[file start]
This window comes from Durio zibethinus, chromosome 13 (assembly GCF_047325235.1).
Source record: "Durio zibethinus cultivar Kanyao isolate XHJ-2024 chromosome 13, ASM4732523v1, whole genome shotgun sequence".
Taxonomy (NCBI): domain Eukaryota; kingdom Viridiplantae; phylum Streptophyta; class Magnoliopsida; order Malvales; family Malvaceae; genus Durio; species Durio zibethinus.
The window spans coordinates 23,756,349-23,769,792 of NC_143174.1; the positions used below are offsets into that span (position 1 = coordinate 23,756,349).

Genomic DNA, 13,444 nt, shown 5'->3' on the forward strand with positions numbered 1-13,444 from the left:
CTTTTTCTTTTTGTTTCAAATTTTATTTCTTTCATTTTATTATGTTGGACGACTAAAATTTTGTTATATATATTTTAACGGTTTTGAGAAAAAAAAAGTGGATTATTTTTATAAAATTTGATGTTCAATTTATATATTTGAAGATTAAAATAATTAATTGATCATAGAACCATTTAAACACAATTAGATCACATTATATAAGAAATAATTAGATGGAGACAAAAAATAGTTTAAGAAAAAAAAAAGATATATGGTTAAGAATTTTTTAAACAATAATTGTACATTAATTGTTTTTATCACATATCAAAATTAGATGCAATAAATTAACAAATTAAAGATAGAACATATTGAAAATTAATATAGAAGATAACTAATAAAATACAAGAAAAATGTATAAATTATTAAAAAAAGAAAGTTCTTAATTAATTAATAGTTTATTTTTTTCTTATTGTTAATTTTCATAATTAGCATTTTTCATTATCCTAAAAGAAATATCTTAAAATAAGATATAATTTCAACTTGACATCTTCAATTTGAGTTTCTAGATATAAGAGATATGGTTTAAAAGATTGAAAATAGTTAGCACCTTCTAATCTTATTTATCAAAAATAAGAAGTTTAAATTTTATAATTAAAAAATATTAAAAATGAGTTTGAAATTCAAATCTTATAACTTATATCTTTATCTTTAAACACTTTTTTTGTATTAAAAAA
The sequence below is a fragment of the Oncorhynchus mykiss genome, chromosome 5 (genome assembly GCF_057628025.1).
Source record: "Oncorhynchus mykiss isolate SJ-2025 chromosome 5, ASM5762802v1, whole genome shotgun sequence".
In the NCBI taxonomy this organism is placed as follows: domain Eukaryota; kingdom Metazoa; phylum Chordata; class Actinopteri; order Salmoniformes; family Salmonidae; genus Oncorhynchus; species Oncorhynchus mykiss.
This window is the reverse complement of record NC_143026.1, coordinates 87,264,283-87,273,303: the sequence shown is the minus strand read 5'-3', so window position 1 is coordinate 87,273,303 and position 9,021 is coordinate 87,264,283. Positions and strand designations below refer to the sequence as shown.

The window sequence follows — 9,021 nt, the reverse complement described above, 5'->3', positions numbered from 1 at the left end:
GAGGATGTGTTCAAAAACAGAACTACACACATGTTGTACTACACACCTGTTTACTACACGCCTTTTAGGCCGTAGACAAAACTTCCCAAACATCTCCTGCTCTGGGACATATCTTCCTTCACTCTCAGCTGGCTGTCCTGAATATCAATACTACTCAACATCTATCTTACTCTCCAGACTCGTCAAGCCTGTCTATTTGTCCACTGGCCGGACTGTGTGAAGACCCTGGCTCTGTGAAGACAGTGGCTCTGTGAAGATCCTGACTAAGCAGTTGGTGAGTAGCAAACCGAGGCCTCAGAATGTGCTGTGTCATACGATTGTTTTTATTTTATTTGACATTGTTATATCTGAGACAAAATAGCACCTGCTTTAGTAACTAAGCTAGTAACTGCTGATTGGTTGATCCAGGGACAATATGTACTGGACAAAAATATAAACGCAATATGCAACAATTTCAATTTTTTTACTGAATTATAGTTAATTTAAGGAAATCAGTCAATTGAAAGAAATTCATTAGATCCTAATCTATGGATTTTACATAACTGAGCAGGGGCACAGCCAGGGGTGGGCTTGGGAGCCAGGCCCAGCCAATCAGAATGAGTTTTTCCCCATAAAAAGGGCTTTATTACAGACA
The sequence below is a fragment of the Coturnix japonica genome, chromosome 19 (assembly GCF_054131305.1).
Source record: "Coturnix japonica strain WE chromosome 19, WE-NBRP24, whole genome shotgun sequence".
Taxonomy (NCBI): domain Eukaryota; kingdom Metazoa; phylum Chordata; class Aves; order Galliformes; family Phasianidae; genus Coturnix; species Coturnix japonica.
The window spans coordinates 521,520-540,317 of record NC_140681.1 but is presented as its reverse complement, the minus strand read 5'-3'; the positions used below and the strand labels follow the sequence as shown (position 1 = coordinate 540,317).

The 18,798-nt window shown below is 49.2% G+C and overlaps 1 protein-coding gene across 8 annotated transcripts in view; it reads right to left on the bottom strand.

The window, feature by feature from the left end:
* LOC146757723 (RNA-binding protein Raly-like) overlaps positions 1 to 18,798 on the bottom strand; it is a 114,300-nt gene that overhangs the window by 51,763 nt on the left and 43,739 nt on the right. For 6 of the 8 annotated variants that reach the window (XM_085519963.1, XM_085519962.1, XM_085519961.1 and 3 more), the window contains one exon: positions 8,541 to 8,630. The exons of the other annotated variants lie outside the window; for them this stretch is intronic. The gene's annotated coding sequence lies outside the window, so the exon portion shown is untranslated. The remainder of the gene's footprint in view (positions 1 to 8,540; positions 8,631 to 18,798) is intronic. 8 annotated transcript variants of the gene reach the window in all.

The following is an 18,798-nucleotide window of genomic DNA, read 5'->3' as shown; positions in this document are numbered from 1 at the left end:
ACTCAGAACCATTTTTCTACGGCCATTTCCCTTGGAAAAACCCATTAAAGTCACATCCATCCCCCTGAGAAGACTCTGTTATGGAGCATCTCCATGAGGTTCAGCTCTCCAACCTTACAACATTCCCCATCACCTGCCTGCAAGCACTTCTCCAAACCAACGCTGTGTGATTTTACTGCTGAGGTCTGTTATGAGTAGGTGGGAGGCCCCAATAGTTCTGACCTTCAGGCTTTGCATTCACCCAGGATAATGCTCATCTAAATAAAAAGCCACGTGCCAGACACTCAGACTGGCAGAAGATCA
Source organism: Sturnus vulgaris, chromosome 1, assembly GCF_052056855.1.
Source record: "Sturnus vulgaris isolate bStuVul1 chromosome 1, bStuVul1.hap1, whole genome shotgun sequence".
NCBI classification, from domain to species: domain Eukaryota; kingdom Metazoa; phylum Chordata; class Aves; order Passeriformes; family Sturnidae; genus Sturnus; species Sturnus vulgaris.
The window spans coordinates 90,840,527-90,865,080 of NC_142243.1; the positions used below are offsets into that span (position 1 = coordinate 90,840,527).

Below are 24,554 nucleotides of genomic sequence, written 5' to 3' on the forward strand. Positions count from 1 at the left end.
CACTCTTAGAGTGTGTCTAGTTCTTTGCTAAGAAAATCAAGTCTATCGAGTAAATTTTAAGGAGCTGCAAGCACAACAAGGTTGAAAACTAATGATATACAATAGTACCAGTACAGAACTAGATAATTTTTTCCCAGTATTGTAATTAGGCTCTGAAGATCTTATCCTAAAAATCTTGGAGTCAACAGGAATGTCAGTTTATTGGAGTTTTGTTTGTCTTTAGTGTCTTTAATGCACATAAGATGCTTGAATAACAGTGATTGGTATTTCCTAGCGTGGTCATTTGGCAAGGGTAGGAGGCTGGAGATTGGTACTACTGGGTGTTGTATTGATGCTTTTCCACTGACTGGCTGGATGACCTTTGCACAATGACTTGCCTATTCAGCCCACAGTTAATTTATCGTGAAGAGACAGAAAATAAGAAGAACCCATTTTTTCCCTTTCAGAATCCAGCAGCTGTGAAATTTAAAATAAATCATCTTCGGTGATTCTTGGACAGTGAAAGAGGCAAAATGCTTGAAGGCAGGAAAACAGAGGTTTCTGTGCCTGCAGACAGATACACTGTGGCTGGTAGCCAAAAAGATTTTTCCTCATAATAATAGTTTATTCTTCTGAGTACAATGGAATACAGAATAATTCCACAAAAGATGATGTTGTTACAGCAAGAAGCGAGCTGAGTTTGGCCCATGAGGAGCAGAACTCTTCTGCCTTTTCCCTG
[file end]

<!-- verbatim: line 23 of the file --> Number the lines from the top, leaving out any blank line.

Source record: "Sturnus vulgaris isolate bStuVul1 chromosome 1, bStuVul1.hap1, whole genome shotgun sequence".